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How to Best Learn Quartz Composer & Form

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This article is based on the Codementor office hours hosted by Pasquale D’Silva, the creative director and co-founder of Keezy. Our viewers wanted to know if there were some good resources to learn Quartz Composer and Form, whether there is something similar to Form, and whether it’s possible to auto-layout multiple screens with Quartz. Pasquale answers the questions based on his own experience.

The Best Way to Learn Quartz Composer & Form

There’s not really a huge number of Quartz Composer resources that are relative to interaction designers at the moment. Quartz Composer is used by a lot of video jockies (VJs), that would be like the trippy psychedelic drugs-inspired visuals triggered by music. So they’re are not particularly interactive; there are a lot of tutorials out there like how to make, for example, things with feedback loop.

That said, there are a couple of videos by Dave O’Brien, who was one of our interns and now works for Twitter, where the videos would teach you how to recreate Facebook’s home. So you know there’s a goofy chart head. He made a three part-video talking about how we built that in Quartz Composer. This was before Facebook made the little library called Origami, which has a bunch of patches that made some improvements to Quartz Composer.

Google Form has the same situation where they do have their own community like a Facebook group where we can learn a lot, but I would love to see some more fundamental resource out there. Maybe it’s something I can work on in my own time. Personally, I mostly hacked around to learn these things.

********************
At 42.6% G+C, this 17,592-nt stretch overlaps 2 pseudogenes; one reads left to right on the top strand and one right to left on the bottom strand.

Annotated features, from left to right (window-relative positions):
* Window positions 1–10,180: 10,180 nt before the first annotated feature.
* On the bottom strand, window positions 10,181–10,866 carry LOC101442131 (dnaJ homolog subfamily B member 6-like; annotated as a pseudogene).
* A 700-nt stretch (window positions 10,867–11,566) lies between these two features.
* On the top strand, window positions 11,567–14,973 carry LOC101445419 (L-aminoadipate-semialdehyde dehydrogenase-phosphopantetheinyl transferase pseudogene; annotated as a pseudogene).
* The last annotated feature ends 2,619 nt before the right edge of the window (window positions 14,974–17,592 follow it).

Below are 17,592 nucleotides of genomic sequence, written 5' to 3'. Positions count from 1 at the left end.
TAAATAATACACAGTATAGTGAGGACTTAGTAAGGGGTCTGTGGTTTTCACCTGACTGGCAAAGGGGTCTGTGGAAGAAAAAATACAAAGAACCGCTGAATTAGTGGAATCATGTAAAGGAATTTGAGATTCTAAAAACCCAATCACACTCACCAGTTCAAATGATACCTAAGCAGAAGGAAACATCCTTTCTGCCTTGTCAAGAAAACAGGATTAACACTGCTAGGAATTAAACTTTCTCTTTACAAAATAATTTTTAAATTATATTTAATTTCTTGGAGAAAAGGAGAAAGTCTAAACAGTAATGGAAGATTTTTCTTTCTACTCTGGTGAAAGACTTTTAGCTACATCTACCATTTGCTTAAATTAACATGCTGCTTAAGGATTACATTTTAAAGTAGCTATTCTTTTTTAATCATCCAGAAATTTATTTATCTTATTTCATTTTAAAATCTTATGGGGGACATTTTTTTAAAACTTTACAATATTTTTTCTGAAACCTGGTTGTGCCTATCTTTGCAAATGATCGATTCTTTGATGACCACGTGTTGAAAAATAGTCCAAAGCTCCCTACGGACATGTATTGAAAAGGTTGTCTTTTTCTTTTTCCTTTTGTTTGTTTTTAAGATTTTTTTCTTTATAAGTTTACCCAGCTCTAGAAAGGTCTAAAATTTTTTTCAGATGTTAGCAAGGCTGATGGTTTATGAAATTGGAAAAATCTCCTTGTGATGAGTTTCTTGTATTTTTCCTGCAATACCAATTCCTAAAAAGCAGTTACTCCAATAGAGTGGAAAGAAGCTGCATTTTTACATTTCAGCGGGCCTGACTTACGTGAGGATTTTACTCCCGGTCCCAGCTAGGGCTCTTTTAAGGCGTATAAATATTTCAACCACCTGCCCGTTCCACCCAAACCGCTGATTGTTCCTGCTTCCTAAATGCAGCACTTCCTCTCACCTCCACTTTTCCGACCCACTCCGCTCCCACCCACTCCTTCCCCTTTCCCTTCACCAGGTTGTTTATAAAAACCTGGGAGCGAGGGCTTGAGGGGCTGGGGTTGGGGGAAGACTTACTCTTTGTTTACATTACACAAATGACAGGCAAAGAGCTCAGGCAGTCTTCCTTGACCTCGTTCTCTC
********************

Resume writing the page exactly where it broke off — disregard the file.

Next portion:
The thing is, Quartz Composer and Form are old paradigms that existed like long before we’ve seen these tools made for the Mac desktop. The single flow stuff has been the most prominent in 3D software, and it was really familiar to me because I spent my early days using Autodesk Maya, which had a node-graph thing where you can rig stuff. For example, when animating a character, I can twist its arm, which is similar to making the character flex a muscle. You can wire things up with each other and tell it to rotate 30 degrees, scale 20 percent, etc. When you think in these ways, animation isn’t that difficult.

I’d say the best way to learn Quartz Composer, form, or any these signal processing apps, is to just come up with very simple interactions. Alternatively, you can find something in one of your own projects to apply it to (e.g. making a hover state, a toggle, etc.) You might already know how to do these things with some simple Javascript, so learning how to recreate that stuff in this signal processing environment will open your mind to understand how to do the other pieces.

Auto-layouting Multiple Screens in Quartz

Unfortunately, you can’t auto-layout multiple screens, and this layout issue is the bane of my existence! Something I think that Quartz Composer and form is sorely missing is the concept of a state machine. I saw a couple of libraries where you can toss a PSD into it and it would lay it out, but it’s all based off of top/left/etc coordinates instead of views and subviews. So, layouts are still a pain, and it’s something we’re working on really hard here at Keezy. We just started opening up that can of worms, but at the moment there’s nothing good for auto-layouting right now. Hopefully it’ll get better.

Is there something similar with Form?

For a while, it was a rumor Facebook their own thing but hadn’t released it. I think they ended up snagging a lot of interesting ideas when they acquired Mike Matas from Apple, who has done a lots of Quartz Composer prototyping from over there. I think they got a lot of interesting secrets from him and other people. I know they’re working on that stuff over there and I’ve been trying to grill it out of the people who work there, but I don’t know if it’s even on their radar to consider getting that stuff out. At any rate, the main thing form has going for them is it can let you get things to a device, but I think Quartz Composer is definitely more powerful.


Animator, Interaction & Product designer
I'm an animator & software designer in New York City. I'm half of Thinko. I'm working on a video game called OK, Dracula. Sometimes I make music. I founded Keezy.
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